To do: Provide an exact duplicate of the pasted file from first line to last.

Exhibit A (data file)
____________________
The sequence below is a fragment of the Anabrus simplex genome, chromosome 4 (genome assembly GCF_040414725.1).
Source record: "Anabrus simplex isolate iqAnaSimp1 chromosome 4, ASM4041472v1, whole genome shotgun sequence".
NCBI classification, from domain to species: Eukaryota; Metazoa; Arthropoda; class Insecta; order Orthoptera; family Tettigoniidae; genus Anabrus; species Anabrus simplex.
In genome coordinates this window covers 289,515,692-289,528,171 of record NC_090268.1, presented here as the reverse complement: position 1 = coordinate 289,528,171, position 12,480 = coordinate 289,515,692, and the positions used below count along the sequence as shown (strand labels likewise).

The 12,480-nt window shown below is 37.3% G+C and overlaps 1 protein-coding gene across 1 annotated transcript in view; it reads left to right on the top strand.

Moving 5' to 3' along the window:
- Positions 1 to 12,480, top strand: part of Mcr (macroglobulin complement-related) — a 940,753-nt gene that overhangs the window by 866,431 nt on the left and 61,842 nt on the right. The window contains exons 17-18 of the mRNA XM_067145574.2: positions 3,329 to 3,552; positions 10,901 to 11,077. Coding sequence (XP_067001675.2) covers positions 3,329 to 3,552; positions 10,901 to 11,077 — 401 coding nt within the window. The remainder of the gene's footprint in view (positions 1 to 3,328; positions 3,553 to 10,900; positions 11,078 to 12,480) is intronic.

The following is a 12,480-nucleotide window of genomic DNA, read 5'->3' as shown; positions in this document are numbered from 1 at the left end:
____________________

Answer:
The sequence below is a fragment of the Anabrus simplex genome, chromosome 4 (genome assembly GCF_040414725.1).
Source record: "Anabrus simplex isolate iqAnaSimp1 chromosome 4, ASM4041472v1, whole genome shotgun sequence".
NCBI classification, from domain to species: Eukaryota; Metazoa; Arthropoda; class Insecta; order Orthoptera; family Tettigoniidae; genus Anabrus; species Anabrus simplex.
In genome coordinates this window covers 289,515,692-289,528,171 of record NC_090268.1, presented here as the reverse complement: position 1 = coordinate 289,528,171, position 12,480 = coordinate 289,515,692, and the positions used below count along the sequence as shown (strand labels likewise).

The 12,480-nt window shown below is 37.3% G+C and overlaps 1 protein-coding gene across 1 annotated transcript in view; it reads left to right on the top strand.

Moving 5' to 3' along the window:
- Positions 1 to 12,480, top strand: part of Mcr (macroglobulin complement-related) — a 940,753-nt gene that overhangs the window by 866,431 nt on the left and 61,842 nt on the right. The window contains exons 17-18 of the mRNA XM_067145574.2: positions 3,329 to 3,552; positions 10,901 to 11,077. Coding sequence (XP_067001675.2) covers positions 3,329 to 3,552; positions 10,901 to 11,077 — 401 coding nt within the window. The remainder of the gene's footprint in view (positions 1 to 3,328; positions 3,553 to 10,900; positions 11,078 to 12,480) is intronic.

The following is a 12,480-nucleotide window of genomic DNA, read 5'->3' as shown; positions in this document are numbered from 1 at the left end: